WikiLeaks source Pvt. Chelsea Manning said Thursday that Army officials are considering charging her for attempting to commit suicide earlier this month inside her Fort Leavenworth prison cell.
Manning, 28, is being investigated for charges of “resisting the force cell move team,” “prohibited property” and “conduct which threatens” in connection with her July 5 suicide attempt, according to her attorneys from the American Civil Liberties Union.
If convicted, Manning risks punishment ranging from indefinite solitary confinement to an extra nine years behind bars, the ACLU said.
“It is deeply troubling that Chelsea is now being subjected to an investigation and possible punishment for her attempt to take her life. The government has long been aware of Chelsea’s distress associated with the denial of medical care related to her gender transition and yet delayed and denied the treatment recognized as necessary,” ACLU attorney Chase Strangio said in a statement.
“It is unconscionable and we hope that the investigation is immediately ended and that she is given the health care that she needs to recover,” Mr. Strangio said.
Manning is currently serving a 35-year prison sentence inside the Forth Leavenworth disciplinary barracks as a result of convictions stemming from her role with WikiLeaks, the anti-secrecy website.
WikiLeaks generated controversy this week after publishing a trove of internal emails taken from the Democratic National Committee on the eve of the party’s convention.
A military judge found Manning guilty in 2013 of charges including espionage, theft and computer hacking after she supplied WikiLeaks with classified government and military documents she stole while serving in Iraq as an intelligence analyst for the U.S. Army.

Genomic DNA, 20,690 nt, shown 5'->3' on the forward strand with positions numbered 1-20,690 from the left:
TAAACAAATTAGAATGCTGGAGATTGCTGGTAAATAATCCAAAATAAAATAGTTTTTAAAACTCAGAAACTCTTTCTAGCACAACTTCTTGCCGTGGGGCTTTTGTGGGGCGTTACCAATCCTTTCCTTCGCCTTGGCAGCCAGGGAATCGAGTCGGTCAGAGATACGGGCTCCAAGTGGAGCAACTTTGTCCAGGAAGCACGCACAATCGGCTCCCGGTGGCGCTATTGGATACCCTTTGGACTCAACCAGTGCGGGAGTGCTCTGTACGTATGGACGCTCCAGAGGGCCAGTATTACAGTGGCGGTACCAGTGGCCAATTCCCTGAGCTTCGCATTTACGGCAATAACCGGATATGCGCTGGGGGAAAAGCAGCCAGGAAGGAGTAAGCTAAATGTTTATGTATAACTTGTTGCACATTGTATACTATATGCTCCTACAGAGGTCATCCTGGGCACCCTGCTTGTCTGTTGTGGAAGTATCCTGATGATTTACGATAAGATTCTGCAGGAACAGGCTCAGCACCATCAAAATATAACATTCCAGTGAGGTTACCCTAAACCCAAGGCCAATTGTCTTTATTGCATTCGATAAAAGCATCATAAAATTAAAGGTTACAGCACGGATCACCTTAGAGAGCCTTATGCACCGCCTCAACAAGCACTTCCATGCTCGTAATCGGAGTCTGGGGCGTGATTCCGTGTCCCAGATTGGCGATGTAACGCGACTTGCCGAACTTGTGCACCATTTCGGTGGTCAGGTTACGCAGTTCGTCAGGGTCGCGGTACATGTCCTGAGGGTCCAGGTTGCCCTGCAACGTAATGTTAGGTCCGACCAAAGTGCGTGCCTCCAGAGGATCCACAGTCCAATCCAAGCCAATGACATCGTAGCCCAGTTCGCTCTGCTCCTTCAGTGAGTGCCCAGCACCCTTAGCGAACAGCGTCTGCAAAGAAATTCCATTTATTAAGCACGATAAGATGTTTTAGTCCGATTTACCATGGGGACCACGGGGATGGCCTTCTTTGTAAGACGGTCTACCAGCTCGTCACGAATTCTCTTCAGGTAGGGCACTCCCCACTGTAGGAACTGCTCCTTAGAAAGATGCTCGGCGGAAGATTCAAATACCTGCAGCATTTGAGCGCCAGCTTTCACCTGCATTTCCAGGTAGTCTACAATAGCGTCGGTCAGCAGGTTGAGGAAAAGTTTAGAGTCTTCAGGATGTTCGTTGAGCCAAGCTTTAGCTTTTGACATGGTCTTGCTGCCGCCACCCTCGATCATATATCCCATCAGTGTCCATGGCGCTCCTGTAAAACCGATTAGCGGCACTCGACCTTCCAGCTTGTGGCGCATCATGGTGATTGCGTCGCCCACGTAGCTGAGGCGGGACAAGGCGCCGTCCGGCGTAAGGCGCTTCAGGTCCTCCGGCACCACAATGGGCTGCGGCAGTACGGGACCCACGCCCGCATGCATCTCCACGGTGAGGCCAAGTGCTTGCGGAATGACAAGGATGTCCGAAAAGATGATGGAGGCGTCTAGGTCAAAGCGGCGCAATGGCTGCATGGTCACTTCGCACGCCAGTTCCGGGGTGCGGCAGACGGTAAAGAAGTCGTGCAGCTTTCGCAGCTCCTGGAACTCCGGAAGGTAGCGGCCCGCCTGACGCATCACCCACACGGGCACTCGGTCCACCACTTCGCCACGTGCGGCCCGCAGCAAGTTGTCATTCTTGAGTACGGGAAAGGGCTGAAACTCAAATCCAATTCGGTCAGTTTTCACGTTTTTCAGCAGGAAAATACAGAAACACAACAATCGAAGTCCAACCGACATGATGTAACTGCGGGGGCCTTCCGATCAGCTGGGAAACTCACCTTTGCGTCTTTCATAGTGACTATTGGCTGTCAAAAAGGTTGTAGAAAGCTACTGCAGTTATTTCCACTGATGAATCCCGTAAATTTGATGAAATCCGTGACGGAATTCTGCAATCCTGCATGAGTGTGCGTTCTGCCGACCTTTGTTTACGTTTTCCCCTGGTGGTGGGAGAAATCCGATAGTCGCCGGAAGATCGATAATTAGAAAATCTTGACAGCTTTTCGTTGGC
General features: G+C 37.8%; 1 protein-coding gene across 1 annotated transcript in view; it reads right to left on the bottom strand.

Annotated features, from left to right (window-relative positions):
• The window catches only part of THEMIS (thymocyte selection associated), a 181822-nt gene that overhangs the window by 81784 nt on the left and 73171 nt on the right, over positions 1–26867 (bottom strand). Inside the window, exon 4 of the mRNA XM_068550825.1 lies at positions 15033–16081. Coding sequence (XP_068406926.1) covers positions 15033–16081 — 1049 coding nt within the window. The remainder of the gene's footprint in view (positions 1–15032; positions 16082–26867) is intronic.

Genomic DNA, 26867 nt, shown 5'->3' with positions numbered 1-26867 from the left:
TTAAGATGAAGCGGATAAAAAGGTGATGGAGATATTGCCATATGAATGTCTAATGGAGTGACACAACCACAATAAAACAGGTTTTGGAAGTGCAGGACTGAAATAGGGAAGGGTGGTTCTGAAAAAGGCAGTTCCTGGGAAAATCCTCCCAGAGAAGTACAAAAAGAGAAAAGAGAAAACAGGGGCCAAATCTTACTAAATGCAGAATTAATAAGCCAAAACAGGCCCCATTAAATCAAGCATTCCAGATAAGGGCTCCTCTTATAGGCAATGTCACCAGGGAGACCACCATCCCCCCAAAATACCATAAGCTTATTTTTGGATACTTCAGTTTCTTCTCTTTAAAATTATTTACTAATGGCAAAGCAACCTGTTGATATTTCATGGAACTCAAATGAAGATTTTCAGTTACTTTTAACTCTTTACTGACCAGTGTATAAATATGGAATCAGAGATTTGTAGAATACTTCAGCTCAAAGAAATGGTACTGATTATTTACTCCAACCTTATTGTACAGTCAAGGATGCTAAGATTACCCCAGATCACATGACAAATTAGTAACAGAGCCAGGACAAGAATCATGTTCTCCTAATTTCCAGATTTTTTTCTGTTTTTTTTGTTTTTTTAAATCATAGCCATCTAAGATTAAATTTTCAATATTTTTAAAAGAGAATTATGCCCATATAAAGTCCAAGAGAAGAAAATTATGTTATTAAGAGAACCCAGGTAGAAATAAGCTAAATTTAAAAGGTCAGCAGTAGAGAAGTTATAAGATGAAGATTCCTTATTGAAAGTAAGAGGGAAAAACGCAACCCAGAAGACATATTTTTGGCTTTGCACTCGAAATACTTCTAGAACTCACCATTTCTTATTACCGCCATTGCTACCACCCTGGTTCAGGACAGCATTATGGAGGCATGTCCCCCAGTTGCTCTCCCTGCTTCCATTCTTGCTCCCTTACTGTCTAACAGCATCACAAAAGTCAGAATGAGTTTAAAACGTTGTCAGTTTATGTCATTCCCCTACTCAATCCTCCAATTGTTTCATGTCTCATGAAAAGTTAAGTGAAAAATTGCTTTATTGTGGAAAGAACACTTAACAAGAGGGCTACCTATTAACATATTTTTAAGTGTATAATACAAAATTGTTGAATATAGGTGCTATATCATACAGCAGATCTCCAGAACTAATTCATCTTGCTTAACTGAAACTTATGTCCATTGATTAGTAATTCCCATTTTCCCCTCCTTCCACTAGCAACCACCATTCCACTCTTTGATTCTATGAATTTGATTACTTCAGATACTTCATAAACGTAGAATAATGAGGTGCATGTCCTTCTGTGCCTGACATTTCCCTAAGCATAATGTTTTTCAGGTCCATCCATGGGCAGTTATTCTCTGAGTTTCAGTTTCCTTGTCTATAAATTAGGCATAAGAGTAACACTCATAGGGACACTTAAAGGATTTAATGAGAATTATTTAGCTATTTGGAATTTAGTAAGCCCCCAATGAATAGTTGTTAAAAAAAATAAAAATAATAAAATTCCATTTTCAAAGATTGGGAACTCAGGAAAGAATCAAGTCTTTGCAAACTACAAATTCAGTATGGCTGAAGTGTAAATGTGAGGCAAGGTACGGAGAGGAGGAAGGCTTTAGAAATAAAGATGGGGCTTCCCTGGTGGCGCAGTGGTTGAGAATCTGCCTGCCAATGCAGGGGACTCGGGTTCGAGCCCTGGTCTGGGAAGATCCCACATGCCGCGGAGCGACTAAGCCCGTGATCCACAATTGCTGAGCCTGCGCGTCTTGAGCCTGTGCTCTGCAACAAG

Following her arrest outside of Baghdad in 2010, Manning was detained at a makeshift prison cell in the Kuwaiti desert before being transferred to the Quantico Marine Base in Virginia and ultimately Fort Leavenworth.
Manning told military prosecutors during pretrial testimony that she fashioned a noose out of bedsheets while being held in Kuwait, and for a time was classified as a suicide risk and kept in solitary at Quantico. The United Nations special rapporteur on torture later said it believed the U.S. had subjected Manning to “cruel, inhuman and degrading treatment” during pretrial confinement, and a military judge ultimately took time off the solder’s sentence as a result of that treatment.
Formerly known as Bradley Manning, the soldier came out as a transgender woman one day after being sentenced in 2013. The following year, her attorneys sued the Department of Defense so that she could be adequately treated behind bars for gender dysphoria, “the medical diagnosis given to individuals whose gender identity — their innate sense of being male or female — differs from the sex they were assigned at birth, causing clinically significant distress,” according to the lawsuit.
Manning’s lawyers acknowledged in court documents that she “will suffer continued pain, depression and anxiety and is at an extremely high risk of self-castration and suicidality” if her medical concerns were neglected. The Pentagon has since allowed Manning to receive hormone-replacement therapy while behind bars, although she remains incarcerated in an all-male prison.
Mr. Strangio, the ACLU attorney, told Huffington Post that Manning has no recollection of her recent suicide attempt and said on Twitter that it is a “common carceral practice” for inmates to be investigated for such conduct.
The U.S. Army did not immediately reply to Huffington Post’s requests for comment.
WikiLeaks publisher and co-founder Julian Assange said previously that the documents Manning is convicted of supplying “highlighted astonishing examples of U.S. subversion of the democratic process around the world, systematic evasion of accountability for atrocities and killings and many other abuses.”